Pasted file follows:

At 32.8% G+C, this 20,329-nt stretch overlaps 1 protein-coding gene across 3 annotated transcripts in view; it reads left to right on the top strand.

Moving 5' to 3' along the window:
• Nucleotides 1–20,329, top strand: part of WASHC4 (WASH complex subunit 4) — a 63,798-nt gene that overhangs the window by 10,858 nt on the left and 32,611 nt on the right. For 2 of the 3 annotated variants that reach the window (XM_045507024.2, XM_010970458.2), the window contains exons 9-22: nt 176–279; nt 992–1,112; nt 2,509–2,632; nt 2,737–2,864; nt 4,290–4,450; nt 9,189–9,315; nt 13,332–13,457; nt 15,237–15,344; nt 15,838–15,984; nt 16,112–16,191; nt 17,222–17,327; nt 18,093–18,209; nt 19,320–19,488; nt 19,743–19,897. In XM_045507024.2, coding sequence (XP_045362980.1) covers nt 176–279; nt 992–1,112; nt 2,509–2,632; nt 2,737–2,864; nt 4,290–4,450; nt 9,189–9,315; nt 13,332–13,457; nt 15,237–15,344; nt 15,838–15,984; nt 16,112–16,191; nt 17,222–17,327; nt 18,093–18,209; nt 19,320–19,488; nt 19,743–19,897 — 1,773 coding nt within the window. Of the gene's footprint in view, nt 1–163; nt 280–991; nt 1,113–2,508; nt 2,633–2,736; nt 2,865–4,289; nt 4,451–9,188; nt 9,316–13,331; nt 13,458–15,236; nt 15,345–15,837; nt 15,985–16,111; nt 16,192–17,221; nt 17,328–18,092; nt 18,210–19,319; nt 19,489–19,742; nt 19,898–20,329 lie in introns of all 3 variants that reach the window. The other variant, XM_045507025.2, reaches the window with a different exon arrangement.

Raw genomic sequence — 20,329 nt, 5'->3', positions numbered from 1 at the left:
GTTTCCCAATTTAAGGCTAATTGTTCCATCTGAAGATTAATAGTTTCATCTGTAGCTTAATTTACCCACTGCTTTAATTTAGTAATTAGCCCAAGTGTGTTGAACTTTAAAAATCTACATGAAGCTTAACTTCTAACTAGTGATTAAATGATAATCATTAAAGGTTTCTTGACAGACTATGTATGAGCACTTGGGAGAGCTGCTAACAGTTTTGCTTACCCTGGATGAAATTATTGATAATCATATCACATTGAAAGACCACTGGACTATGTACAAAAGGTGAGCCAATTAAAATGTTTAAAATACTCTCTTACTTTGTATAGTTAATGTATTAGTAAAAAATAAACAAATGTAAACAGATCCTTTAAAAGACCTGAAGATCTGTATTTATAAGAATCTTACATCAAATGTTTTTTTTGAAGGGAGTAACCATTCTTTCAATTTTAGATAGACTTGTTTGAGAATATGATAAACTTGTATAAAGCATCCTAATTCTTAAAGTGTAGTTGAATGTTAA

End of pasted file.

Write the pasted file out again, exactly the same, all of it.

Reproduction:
At 32.8% G+C, this 20,329-nt stretch overlaps 1 protein-coding gene across 3 annotated transcripts in view; it reads left to right on the top strand.

Moving 5' to 3' along the window:
• Nucleotides 1–20,329, top strand: part of WASHC4 (WASH complex subunit 4) — a 63,798-nt gene that overhangs the window by 10,858 nt on the left and 32,611 nt on the right. For 2 of the 3 annotated variants that reach the window (XM_045507024.2, XM_010970458.2), the window contains exons 9-22: nt 176–279; nt 992–1,112; nt 2,509–2,632; nt 2,737–2,864; nt 4,290–4,450; nt 9,189–9,315; nt 13,332–13,457; nt 15,237–15,344; nt 15,838–15,984; nt 16,112–16,191; nt 17,222–17,327; nt 18,093–18,209; nt 19,320–19,488; nt 19,743–19,897. In XM_045507024.2, coding sequence (XP_045362980.1) covers nt 176–279; nt 992–1,112; nt 2,509–2,632; nt 2,737–2,864; nt 4,290–4,450; nt 9,189–9,315; nt 13,332–13,457; nt 15,237–15,344; nt 15,838–15,984; nt 16,112–16,191; nt 17,222–17,327; nt 18,093–18,209; nt 19,320–19,488; nt 19,743–19,897 — 1,773 coding nt within the window. Of the gene's footprint in view, nt 1–163; nt 280–991; nt 1,113–2,508; nt 2,633–2,736; nt 2,865–4,289; nt 4,451–9,188; nt 9,316–13,331; nt 13,458–15,236; nt 15,345–15,837; nt 15,985–16,111; nt 16,192–17,221; nt 17,328–18,092; nt 18,210–19,319; nt 19,489–19,742; nt 19,898–20,329 lie in introns of all 3 variants that reach the window. The other variant, XM_045507025.2, reaches the window with a different exon arrangement.

Raw genomic sequence — 20,329 nt, 5'->3', positions numbered from 1 at the left:
GTTTCCCAATTTAAGGCTAATTGTTCCATCTGAAGATTAATAGTTTCATCTGTAGCTTAATTTACCCACTGCTTTAATTTAGTAATTAGCCCAAGTGTGTTGAACTTTAAAAATCTACATGAAGCTTAACTTCTAACTAGTGATTAAATGATAATCATTAAAGGTTTCTTGACAGACTATGTATGAGCACTTGGGAGAGCTGCTAACAGTTTTGCTTACCCTGGATGAAATTATTGATAATCATATCACATTGAAAGACCACTGGACTATGTACAAAAGGTGAGCCAATTAAAATGTTTAAAATACTCTCTTACTTTGTATAGTTAATGTATTAGTAAAAAATAAACAAATGTAAACAGATCCTTTAAAAGACCTGAAGATCTGTATTTATAAGAATCTTACATCAAATGTTTTTTTTGAAGGGAGTAACCATTCTTTCAATTTTAGATAGACTTGTTTGAGAATATGATAAACTTGTATAAAGCATCCTAATTCTTAAAGTGTAGTTGAATGTTAA